Creating an instrumental metal album that doesn't just sound like brainless wankery these days is a difficult undertaking. This Texas quartet somehow manages it while still more than fulfilling anybody's guitar virtuoso quota. I think this is because of how much their songs depend on melody and instrument interplay and not just on sweep arpeggios like many modern bands display. Believe me, they're still doing plenty of things that you can't play—witness the tapped intro to "Atlas Novus." But nothing ever feels like "now I'm going to shred a million notes." Rather, the profusion of notes feels like a natural part of the song and every player has his heart right in the melody. Don't pass this one up just because it doesn't have words.

34. Watain - The Wild Hunt

Here's one that has been hotly debated by the black metal community, I think needlessly. I've never been a huge Watain fan, but nobody can deny that they've made some harsh-edged Satanic music that stays true to the essence of black metal. I think that this time around Erik Danielsson and company are taking more influence from Bathory and the pagan metal scene and less from Emperor or Marduk. If  you want to denigrate them for that or say that somehow they've "lost the spark," Watain doesn't give a shit. Nor should they. Songs like "Black Flames March" and "Sleepless Evil" sit just fine alongside "The Wild Hunt" and "They Rode On." And as far as this idea of black metal ballads being unTRVE, you can fuck right off. Watain's first ballad may be no "One Rode to Asa Bay," but this is how progress is made.

33. Satan - Life Sentence

This is not what I would expect a band named Satan to sound like. But I guess I don't get to make that judgement, because this particular Satan (there are seven bands named Satan listed on Metal Archives) wrote a New Wave of British Heavy Metal classic called Court In the Act back in 1983. And now they're back, thirty years later, with Life Sentence (they did also put out an album in 1987, but that's not the point). Life Sentence sounds like it came straight out of a time machine. It's difficult to believe that this album was put out by a group of guys probably in their late 50s. Judas Priest doesn't sound this fresh. Black Sabbath doesn't either. If you like melodic and speedy harmonized guitar lines, this is for you. If you like heavy fucking metal, enjoy your Life Sentence.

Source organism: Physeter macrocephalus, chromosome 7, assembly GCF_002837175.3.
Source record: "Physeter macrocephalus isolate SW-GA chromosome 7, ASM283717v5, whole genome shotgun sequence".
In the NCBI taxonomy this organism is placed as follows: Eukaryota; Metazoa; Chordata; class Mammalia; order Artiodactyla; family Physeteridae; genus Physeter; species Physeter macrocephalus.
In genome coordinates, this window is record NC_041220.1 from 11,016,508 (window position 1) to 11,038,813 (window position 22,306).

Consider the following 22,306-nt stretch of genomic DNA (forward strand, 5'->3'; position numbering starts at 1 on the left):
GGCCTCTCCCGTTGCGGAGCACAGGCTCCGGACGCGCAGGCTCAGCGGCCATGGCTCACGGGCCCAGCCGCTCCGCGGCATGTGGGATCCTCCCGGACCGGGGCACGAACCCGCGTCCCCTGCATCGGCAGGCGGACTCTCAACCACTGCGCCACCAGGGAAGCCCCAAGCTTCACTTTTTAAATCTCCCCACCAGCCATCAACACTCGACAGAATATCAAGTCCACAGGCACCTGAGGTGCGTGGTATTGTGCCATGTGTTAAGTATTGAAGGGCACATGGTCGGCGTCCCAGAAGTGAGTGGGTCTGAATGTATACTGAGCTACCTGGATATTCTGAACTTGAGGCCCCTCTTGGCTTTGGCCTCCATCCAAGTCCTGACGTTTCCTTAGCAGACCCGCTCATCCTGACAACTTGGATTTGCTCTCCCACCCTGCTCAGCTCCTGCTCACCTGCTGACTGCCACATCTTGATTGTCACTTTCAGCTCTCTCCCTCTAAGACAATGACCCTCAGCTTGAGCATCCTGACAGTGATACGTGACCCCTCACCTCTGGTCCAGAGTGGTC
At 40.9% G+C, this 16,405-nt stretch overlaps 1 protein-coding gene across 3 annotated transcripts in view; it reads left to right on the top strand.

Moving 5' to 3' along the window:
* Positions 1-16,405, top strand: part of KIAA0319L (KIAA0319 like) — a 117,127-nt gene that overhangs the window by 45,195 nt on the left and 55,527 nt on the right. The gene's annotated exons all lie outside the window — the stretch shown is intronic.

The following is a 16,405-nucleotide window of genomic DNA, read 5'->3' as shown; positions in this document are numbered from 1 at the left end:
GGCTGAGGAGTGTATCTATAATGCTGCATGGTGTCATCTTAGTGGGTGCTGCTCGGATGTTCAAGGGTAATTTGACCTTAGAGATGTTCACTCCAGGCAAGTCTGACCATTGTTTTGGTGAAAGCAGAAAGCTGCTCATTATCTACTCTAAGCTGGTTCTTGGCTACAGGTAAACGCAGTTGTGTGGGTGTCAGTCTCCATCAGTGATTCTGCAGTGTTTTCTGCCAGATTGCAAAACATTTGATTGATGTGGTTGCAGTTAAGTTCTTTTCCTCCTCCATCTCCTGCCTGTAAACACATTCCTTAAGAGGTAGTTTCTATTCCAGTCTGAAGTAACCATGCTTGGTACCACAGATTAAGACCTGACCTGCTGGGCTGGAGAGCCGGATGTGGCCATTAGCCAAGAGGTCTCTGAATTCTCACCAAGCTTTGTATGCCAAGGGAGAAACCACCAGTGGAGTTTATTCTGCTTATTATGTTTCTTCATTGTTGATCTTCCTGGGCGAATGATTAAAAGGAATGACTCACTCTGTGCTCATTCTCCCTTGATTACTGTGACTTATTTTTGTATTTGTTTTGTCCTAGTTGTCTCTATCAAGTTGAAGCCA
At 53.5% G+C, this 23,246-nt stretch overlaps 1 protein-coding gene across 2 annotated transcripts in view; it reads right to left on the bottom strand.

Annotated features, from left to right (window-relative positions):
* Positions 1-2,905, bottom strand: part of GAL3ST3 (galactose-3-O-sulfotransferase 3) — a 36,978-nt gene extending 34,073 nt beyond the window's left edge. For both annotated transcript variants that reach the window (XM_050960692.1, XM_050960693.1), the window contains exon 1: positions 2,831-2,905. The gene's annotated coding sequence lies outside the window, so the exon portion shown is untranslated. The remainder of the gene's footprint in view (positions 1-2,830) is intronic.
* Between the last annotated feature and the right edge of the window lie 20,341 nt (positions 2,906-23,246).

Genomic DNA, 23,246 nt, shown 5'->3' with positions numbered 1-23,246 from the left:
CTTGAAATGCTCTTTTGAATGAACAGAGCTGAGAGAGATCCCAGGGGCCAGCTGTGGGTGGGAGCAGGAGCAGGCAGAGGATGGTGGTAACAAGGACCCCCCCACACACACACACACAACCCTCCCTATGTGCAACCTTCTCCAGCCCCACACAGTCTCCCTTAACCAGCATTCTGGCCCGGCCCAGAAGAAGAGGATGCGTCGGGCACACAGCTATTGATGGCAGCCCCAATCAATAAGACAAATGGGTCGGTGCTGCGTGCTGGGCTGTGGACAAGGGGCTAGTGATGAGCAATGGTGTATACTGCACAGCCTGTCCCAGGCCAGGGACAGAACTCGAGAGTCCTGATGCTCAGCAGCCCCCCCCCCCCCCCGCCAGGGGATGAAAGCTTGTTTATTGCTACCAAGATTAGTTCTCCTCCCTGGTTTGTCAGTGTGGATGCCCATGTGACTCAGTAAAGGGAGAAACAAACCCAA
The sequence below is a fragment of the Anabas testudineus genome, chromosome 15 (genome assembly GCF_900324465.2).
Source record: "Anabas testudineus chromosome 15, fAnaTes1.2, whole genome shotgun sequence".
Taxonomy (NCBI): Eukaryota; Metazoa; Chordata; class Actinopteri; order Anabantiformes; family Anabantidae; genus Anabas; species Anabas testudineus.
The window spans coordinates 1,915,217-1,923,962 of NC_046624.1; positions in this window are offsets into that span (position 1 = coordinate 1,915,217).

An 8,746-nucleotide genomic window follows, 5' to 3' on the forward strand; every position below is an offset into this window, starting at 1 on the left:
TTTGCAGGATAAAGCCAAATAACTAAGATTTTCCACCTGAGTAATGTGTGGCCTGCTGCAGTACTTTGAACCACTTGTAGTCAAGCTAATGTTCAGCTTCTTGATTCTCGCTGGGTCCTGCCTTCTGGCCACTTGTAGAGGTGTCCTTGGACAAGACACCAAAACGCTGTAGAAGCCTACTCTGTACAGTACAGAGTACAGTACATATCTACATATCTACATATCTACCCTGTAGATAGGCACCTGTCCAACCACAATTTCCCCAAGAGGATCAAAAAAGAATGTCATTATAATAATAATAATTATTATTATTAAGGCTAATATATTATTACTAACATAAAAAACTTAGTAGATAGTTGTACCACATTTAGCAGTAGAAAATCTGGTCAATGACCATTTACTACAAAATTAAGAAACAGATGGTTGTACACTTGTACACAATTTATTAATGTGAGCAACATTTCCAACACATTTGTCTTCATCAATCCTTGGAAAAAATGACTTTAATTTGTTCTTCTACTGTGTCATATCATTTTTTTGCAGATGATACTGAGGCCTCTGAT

32. Lycus - Tempest

In a complete about face from the last album on the list, here's a piece of funereal doom. Hailing from California, this new band puts together low tempos and cavernous growls in a truly beautiful way. This is the best example I've heard of the style since Ahab released The Divinity of Oceans in 2009. It's just three songs, yet it's forty-two minutes long. The title track clocks in a twenty minutes, making it an absolute epic. This is appropriate for this style of music, as movements in and out of aggression and sorrow are the hallmarks of funeral doom. Additionally, Paolo Girardi created one of the most absolutely drop-dead gorgeous album covers of the year. When you consider that Tempest is a début, the album becomes even more amazing. Lycus has a dark but beautiful future.

31. Carpe Noctem - In Terra Profugus

Hailing from Iceland, this quintet studied long at the altar of Blut Aus Nord and Deathspell Omega. The result is a twisting, demented début that burbles, splashes, and boils out of the ground like Eyjafjallajökull.In Terra Profugus is dense, and furthermore is practically unknown, having come out on the obscure Code666 Records in September to zero fanfare. The sound of  Tómas and Andri's dual guitar attack seems to echo off an empty sky while Helgi mixes up the skinwork in an impressive slurry of blasts, fills, and grooves. Whoever miked the cymbals should receive an award. I've grown sick of muddy drums in black metal and as Portal proved in February, adding clarity to something unsettling can often make it more unsettling. The album oozes seamlessly from song to song with a great hissing and buzzing; the entire project is a picture of desolation. I'm excited to see if Carpe Noctem will grow out of the shadows of their French influences. For now, though, In Terra Profugus is mandatory for anyone who lives on the experimental edge of black metal.